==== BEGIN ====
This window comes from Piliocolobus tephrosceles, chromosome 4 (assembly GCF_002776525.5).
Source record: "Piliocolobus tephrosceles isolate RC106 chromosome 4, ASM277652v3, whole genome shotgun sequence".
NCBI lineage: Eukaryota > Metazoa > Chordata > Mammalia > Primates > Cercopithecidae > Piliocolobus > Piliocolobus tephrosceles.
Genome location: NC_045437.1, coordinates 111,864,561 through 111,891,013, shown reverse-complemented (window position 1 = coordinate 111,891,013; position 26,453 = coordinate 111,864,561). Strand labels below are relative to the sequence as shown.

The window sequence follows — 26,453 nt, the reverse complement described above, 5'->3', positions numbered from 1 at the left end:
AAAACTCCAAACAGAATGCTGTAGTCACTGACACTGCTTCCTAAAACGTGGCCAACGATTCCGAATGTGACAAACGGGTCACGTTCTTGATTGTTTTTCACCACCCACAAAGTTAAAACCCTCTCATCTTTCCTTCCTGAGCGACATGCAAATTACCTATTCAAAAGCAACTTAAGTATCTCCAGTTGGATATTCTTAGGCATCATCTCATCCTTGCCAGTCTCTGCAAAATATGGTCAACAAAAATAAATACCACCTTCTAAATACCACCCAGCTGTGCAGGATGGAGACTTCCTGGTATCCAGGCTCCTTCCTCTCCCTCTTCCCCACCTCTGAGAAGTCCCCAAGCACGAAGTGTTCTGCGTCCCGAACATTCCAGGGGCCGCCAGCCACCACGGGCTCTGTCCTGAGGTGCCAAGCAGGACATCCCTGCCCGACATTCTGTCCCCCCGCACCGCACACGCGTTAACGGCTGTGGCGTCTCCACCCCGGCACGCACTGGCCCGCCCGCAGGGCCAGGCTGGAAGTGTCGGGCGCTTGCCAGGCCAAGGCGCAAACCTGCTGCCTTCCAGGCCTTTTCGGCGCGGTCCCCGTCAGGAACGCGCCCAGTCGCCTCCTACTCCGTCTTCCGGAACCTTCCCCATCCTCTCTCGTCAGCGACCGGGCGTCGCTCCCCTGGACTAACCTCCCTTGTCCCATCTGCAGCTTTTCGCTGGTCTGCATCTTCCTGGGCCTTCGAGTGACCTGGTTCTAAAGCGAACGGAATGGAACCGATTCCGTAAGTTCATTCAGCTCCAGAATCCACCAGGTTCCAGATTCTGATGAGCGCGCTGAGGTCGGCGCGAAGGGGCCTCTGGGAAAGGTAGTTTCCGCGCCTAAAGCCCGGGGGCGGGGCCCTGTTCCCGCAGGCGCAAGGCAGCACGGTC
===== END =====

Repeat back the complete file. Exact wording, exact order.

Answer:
This window comes from Piliocolobus tephrosceles, chromosome 4 (assembly GCF_002776525.5).
Source record: "Piliocolobus tephrosceles isolate RC106 chromosome 4, ASM277652v3, whole genome shotgun sequence".
NCBI lineage: Eukaryota > Metazoa > Chordata > Mammalia > Primates > Cercopithecidae > Piliocolobus > Piliocolobus tephrosceles.
Genome location: NC_045437.1, coordinates 111,864,561 through 111,891,013, shown reverse-complemented (window position 1 = coordinate 111,891,013; position 26,453 = coordinate 111,864,561). Strand labels below are relative to the sequence as shown.

The window sequence follows — 26,453 nt, the reverse complement described above, 5'->3', positions numbered from 1 at the left end:
AAAACTCCAAACAGAATGCTGTAGTCACTGACACTGCTTCCTAAAACGTGGCCAACGATTCCGAATGTGACAAACGGGTCACGTTCTTGATTGTTTTTCACCACCCACAAAGTTAAAACCCTCTCATCTTTCCTTCCTGAGCGACATGCAAATTACCTATTCAAAAGCAACTTAAGTATCTCCAGTTGGATATTCTTAGGCATCATCTCATCCTTGCCAGTCTCTGCAAAATATGGTCAACAAAAATAAATACCACCTTCTAAATACCACCCAGCTGTGCAGGATGGAGACTTCCTGGTATCCAGGCTCCTTCCTCTCCCTCTTCCCCACCTCTGAGAAGTCCCCAAGCACGAAGTGTTCTGCGTCCCGAACATTCCAGGGGCCGCCAGCCACCACGGGCTCTGTCCTGAGGTGCCAAGCAGGACATCCCTGCCCGACATTCTGTCCCCCCGCACCGCACACGCGTTAACGGCTGTGGCGTCTCCACCCCGGCACGCACTGGCCCGCCCGCAGGGCCAGGCTGGAAGTGTCGGGCGCTTGCCAGGCCAAGGCGCAAACCTGCTGCCTTCCAGGCCTTTTCGGCGCGGTCCCCGTCAGGAACGCGCCCAGTCGCCTCCTACTCCGTCTTCCGGAACCTTCCCCATCCTCTCTCGTCAGCGACCGGGCGTCGCTCCCCTGGACTAACCTCCCTTGTCCCATCTGCAGCTTTTCGCTGGTCTGCATCTTCCTGGGCCTTCGAGTGACCTGGTTCTAAAGCGAACGGAATGGAACCGATTCCGTAAGTTCATTCAGCTCCAGAATCCACCAGGTTCCAGATTCTGATGAGCGCGCTGAGGTCGGCGCGAAGGGGCCTCTGGGAAAGGTAGTTTCCGCGCCTAAAGCCCGGGGGCGGGGCCCTGTTCCCGCAGGCGCAAGGCAGCACGGTC